# Paul Gerber

Intro | German physicist |

Was | Scientist Physicist |

From | Germany |

Type | Science |

Gender | male |

Birth | 1 January 1854, Berlin, Margraviate of Brandenburg |

Death | 13 August 1909, Freiburg im Breisgau, Germany (aged 55 years) |

Star sign | Capricorn |

**Paul Gerber** (1854 Berlin, Germany – 13 August 1909 Freiburg im Breisgau, Germany) was a German physics teacher. He studied in Berlin from 1872-1875. In 1877 he became a teacher at the Realgymnasium (high school) in Stargard in Pommern. Gerber is known for his controversial work on the speed of gravity and the perihelion shift of Mercury's orbit.

## Gravitation

### Basic concept

Based on the electrodynamic laws of Wilhelm Eduard Weber, Carl Friedrich Gauß, and Bernhard Riemann, between 1870-1900 many scientists tried to combine gravitation with a finite propagation speed and tried to derive the correct value for the perihelion shift of Mercury's orbit. In 1890 Maurice Lévy succeeded in doing so by combining the laws of Weber and Riemann, whereby the speed of gravity is equal to the speed of light in his theory. However, because the basic laws of Weber and others were wrong (for example, Weber's law was superseded by Maxwell's equations), those hypotheses were rejected. A variation of those superseded theories (albeit not directly based on Weber's theory) was the one of Gerber, which he developed in 1898 and 1902. By assuming a finite speed of gravity, he developed the following expression for the gravitational potential: V = μ r ( 1 − 1 c d r d t ) 2 {displaystyle V={frac {mu }{rleft(1-{frac {1}{c}}{frac {dr}{dt}}right)^{2}}}} Using the binomial theorem to second order it follows: V = μ r [ 1 + 2 c d r d t + 3 c 2 ( d r d t ) 2 ] {displaystyle V={frac {mu }{r}}left[1+{frac {2}{c}}{frac {dr}{dt}}+{frac {3}{c^{2}}}left({frac {dr}{dt}}right)^{2}right]} According to Gerber, the relation of the speed of gravity (c) and the perihelion shift (Ψ) is: c 2 = 6 π μ a ( 1 − ϵ 2 ) Ψ {displaystyle c^{2}={frac {6pi mu }{a(1-epsilon ^{2})Psi }}} where μ = 4 π 2 a 3 τ 2 {displaystyle mu ={frac {4pi ^{2}a^{3}}{tau ^{2}}}} , ε = Eccentricity, a = Semi-major axis, τ = Orbital period. So Gerber was able to calculate a speed of gravity of ca. 305 000 km/s, slightly more than the speed of light.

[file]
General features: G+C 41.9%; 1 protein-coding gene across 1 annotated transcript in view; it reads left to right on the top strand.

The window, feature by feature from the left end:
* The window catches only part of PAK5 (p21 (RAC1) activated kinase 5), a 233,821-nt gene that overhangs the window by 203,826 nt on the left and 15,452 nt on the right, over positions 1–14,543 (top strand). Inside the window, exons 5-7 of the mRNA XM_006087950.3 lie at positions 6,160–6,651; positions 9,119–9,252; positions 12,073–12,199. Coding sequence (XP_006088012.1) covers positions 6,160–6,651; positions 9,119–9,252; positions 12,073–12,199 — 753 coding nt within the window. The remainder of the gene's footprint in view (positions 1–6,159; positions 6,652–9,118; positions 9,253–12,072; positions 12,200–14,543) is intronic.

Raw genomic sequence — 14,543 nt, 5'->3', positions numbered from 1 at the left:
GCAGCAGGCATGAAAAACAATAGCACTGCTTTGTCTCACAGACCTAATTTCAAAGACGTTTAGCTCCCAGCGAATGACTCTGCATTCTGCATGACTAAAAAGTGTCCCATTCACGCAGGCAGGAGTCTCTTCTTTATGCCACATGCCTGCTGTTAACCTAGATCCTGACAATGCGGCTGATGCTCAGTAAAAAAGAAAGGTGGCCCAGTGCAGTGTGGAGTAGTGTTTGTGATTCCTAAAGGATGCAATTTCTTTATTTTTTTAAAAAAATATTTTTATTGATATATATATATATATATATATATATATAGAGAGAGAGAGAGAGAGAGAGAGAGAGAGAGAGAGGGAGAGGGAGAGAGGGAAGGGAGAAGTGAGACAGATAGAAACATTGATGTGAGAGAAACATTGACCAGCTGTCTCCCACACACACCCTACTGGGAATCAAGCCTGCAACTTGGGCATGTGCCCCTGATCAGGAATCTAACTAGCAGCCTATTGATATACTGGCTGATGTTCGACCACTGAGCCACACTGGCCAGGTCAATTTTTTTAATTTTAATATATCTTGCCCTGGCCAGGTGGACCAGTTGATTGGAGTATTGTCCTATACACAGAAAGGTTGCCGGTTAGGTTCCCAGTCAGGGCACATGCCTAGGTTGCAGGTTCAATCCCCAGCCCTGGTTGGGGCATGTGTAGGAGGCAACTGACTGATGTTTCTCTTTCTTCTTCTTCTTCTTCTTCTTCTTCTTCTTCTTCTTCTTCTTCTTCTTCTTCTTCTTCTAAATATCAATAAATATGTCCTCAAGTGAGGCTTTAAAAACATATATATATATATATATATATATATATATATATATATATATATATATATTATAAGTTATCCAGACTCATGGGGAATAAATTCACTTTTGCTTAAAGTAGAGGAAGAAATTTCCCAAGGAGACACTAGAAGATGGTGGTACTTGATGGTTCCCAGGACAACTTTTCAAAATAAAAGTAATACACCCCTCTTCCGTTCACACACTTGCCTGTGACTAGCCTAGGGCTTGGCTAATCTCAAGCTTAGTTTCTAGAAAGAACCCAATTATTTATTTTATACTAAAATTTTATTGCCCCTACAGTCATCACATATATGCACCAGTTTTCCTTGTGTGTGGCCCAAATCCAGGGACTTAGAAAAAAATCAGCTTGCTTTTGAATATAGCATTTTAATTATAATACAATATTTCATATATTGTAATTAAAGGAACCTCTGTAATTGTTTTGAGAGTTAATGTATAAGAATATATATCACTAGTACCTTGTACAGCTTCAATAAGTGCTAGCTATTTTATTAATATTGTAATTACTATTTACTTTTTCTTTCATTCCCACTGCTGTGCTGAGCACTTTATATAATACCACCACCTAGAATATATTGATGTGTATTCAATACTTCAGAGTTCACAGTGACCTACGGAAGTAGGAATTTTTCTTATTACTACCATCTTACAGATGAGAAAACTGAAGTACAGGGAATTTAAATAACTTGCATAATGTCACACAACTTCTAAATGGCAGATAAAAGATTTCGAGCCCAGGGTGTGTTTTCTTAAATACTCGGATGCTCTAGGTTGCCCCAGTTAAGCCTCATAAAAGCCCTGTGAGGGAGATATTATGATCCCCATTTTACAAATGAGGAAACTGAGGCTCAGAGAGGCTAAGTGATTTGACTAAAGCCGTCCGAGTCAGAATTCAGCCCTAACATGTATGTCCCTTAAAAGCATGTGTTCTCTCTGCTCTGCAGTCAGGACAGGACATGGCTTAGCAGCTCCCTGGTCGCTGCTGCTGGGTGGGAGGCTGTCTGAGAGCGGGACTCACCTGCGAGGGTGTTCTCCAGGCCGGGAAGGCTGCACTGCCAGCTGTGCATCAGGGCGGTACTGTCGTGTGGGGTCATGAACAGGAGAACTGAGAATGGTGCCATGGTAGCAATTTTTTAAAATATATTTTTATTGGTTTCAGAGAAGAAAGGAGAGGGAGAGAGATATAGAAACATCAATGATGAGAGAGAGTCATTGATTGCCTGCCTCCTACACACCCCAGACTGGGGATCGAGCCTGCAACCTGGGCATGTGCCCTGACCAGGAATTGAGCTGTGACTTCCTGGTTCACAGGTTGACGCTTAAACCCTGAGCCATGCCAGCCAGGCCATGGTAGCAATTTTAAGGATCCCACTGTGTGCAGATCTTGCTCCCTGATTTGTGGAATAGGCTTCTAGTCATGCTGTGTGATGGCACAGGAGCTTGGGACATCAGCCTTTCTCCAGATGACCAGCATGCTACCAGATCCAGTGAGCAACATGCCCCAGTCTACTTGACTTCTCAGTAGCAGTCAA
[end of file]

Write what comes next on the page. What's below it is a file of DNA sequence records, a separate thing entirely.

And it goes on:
### Controversy

Gerber's formula gives for the perihelion shift: Ψ = 24 π 3 a 2 τ 2 c 2 ( 1 − ϵ 2 ) {displaystyle Psi =24pi ^{3}{frac {a^{2}}{tau ^{2}c^{2}(1-epsilon ^{2})}}} It was noted by the Einstein- and relativity critic Ernst Gehrcke in 1916, that this formula is mathematically identical to Albert Einstein's formula (1915) for general relativity. ϵ = 24 π 3 a 2 T 2 c 2 ( 1 − e 2 ) {displaystyle epsilon =24pi ^{3}{frac {a^{2}}{T^{2}c^{2}(1-e^{2})}}} , where e = Eccentricity, a = Semi-major axis, T = Orbital period. So Gehrcke initiated a reprint of Gerber's 1902-paper in the Annalen der Physik in 1917, where he questioned the priority of Einstein and tried to prove a possible plagiarism by him. However, according to Albrecht Fölsing, Klaus Hentschel and Roseveare, those claims were rejected, because soon after Gerber's paper was reprinted, scientists like Hugo von Seeliger, Max von Laue published some papers, where it was claimed that Gerber's theory is inconsistent and his formula is not the consequence of his premises. And Einstein wrote in 1920: In the recent past, Roseveare argued that Gerber's derivation is unclear, however, he claimed to have found the way by which Gerber possibly found his result (although Roseveare's derivation was criticized as well). More importantly, Roseveare showed that Gerber's theory is in conflict with experience: the value for the deflection of light in the gravitational field of the sun is too high in Gerber's theory, and if the relativistic mass is considered, also Gerber's prediction for the perihelion advance is wrong.